WATCH: Get to know UND forward Jackson Keane
Q&A with UND freshman Jackson Keane
Q. Most first-career goals aren’t as pretty as the one you scored Friday night. Is that a move you practiced or did you just wing it in the moment?
A. Honestly, it was pretty just in-the-moment. I don't practice that too often. I saw the D-man go down and out of habit, I just did it.
Q. When you were deciding on a college, you were debating between UND and Minnesota Duluth. What made you choose North Dakota?
A. With Duluth, there are a few ties with my dad. Scott Sandelin played with my dad in Montreal. Derek Plante, who used to work at Duluth, played with my dad. So there was a little bit of a connection there. But obviously when I came to UND, it was pretty tough to turn down. Coming to a game -- it was actually against Duluth -- UND won in overtime. That was probably the thing that hooked me was coming to The Ralph and seeing the games and stuff. I don’t regret the decision at all.
Q. How do you describe your playing style?
A. I think I’m a smaller player. I like to bring energy, a little bit of skill as well, but I think hard work and energy are the two terms to describe it.
Q. What is one skill or talent you wish you had?
A. Maybe super strength, then it would be a little easier on the ice.
Q. What is your favorite thing about Grand Forks besides The Ralph? Any favorite food places?
A. Sickies. Some of the freshmen have been going to Sickies during the week. Kind of a pregame ritual.
Q. Being from Winnipeg, does your family get a lot of chances to come down and watch you play?
A. They’ve been here a few times. My dad is traveling a lot, so that’s tough. But my mom came down Saturday night and got to see me play, so that’s pretty cool.
Q. Your dad, Mike, is a three-time Stanley Cup champion, currently working in player development with the Winnipeg Jets. Do you have any favorite stories of his playing career that he told you?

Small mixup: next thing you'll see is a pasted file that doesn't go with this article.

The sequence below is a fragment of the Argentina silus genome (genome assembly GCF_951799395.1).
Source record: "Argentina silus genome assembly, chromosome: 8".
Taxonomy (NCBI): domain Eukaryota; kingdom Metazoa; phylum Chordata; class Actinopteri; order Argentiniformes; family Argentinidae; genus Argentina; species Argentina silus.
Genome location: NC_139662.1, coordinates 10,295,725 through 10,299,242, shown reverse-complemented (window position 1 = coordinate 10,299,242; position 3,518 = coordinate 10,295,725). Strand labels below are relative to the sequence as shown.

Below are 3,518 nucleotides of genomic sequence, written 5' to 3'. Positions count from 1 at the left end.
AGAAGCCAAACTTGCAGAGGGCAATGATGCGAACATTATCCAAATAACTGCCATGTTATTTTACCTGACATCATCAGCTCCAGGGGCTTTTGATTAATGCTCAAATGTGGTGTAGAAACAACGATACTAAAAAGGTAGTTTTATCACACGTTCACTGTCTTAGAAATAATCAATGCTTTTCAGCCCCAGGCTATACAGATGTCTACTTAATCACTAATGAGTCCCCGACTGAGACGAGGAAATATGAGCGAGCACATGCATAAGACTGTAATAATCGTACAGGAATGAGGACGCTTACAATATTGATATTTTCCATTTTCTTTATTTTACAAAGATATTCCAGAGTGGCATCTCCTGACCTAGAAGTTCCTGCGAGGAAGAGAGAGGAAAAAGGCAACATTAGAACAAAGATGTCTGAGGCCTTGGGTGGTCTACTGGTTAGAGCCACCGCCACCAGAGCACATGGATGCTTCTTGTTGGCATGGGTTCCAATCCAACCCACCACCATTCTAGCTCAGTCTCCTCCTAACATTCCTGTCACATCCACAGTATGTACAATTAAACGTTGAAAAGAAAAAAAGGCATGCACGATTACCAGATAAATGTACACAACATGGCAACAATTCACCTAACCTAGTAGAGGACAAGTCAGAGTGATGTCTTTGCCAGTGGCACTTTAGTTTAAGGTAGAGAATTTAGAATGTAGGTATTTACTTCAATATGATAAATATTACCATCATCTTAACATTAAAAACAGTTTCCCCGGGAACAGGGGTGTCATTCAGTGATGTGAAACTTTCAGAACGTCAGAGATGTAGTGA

A. I don’t have one that sticks out in general. Any time he talks about his Stanley Cup parties and stories, those are pretty cool. I think maybe the one would be when he had his jersey retired in Manitoba, my whole family got to go on the ice and be a part of the ceremony. I’d say that’s one my most memorable things from his career.
Q. Last season you played with Penticton in the BCHL with Adam Scheel and Jonny Tychonick. Is that nice to have familiar faces here?
A. Yeah, it definitely makes things easier. I room with Adam Scheel. That’s a little bit of an easy transition. If you look through our team, I think most of the guys played at Penticton and there are a few more coming next year. It’s always cool to have guys who you played with before. I think it helped with our confidence and things like that.
Q. You played five years of junior hockey, you came here as a 21-year-old freshman and you’re living in the dorms like everyone else. What’s that experience like?
A. I think we were all saying it the other day. I think I’m probably the oldest person in the dorms including the RAs and everything. I don’t think about that too often. It’s fun to be with the guys. I’m a little older.
Q. You’re like dad.
A. Yeah, I go home and watch the kids here and there. No, it’s been fun. They’re pretty mature guys. They don't seem like they’re 18 or 19. They make it easy and I don’t think about it too often.
Q. I know you have a large family dog. What type of dog do you have and how much does it weigh?
A. My dog, Phil, he’s an English Mastiff. I think he’s 145 pounds or something like that. He’s a big boy.
Q. Why the name Phil?
A. My dad wanted to name him Bob. I think he always liked the human names for the big dogs. I think Phil suits him well.
Q. He looks like a Phil.
A. He acts like a Phil. He looks like a Phil.
Q. I heard he’s a bit of a celebrity.
A. Yeah, he’s in The Dog’s Purpose 2, coming out in April, I think it is. They filmed it in Winnipeg and I think they needed an English Mastiff. It was one of the dogs from the books. We got him at the Humane Society in Winnipeg. Whoever the lady was there remembered Phil and he went for a couple of casting calls. He went and auditioned and got the part. He’s a little bit of a movie star now.
Q. Your dog is almost as famous as your dad.
A. Yeah, I’m like the least famous person in my family now.